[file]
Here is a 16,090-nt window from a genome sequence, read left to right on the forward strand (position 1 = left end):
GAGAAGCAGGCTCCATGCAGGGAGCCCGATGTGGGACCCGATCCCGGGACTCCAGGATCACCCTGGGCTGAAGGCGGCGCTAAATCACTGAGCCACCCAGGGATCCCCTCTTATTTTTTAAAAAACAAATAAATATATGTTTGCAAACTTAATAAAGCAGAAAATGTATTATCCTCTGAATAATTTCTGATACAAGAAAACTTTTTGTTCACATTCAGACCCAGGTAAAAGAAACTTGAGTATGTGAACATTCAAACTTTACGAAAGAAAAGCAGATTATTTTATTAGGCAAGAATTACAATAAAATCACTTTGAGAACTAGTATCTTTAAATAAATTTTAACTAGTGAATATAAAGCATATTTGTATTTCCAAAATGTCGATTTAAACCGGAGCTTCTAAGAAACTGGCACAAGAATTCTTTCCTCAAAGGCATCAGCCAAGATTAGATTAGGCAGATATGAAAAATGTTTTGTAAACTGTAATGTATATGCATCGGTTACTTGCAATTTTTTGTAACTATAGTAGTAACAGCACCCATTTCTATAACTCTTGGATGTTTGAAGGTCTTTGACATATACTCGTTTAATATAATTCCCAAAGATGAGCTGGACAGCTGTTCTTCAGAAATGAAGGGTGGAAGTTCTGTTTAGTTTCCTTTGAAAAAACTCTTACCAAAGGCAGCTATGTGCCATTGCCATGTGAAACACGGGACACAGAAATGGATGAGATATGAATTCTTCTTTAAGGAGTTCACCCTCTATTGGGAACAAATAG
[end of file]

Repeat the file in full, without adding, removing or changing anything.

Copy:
Here is a 16,090-nt window from a genome sequence, read left to right on the forward strand (position 1 = left end):
GAGAAGCAGGCTCCATGCAGGGAGCCCGATGTGGGACCCGATCCCGGGACTCCAGGATCACCCTGGGCTGAAGGCGGCGCTAAATCACTGAGCCACCCAGGGATCCCCTCTTATTTTTTAAAAAACAAATAAATATATGTTTGCAAACTTAATAAAGCAGAAAATGTATTATCCTCTGAATAATTTCTGATACAAGAAAACTTTTTGTTCACATTCAGACCCAGGTAAAAGAAACTTGAGTATGTGAACATTCAAACTTTACGAAAGAAAAGCAGATTATTTTATTAGGCAAGAATTACAATAAAATCACTTTGAGAACTAGTATCTTTAAATAAATTTTAACTAGTGAATATAAAGCATATTTGTATTTCCAAAATGTCGATTTAAACCGGAGCTTCTAAGAAACTGGCACAAGAATTCTTTCCTCAAAGGCATCAGCCAAGATTAGATTAGGCAGATATGAAAAATGTTTTGTAAACTGTAATGTATATGCATCGGTTACTTGCAATTTTTTGTAACTATAGTAGTAACAGCACCCATTTCTATAACTCTTGGATGTTTGAAGGTCTTTGACATATACTCGTTTAATATAATTCCCAAAGATGAGCTGGACAGCTGTTCTTCAGAAATGAAGGGTGGAAGTTCTGTTTAGTTTCCTTTGAAAAAACTCTTACCAAAGGCAGCTATGTGCCATTGCCATGTGAAACACGGGACACAGAAATGGATGAGATATGAATTCTTCTTTAAGGAGTTCACCCTCTATTGGGAACAAATAG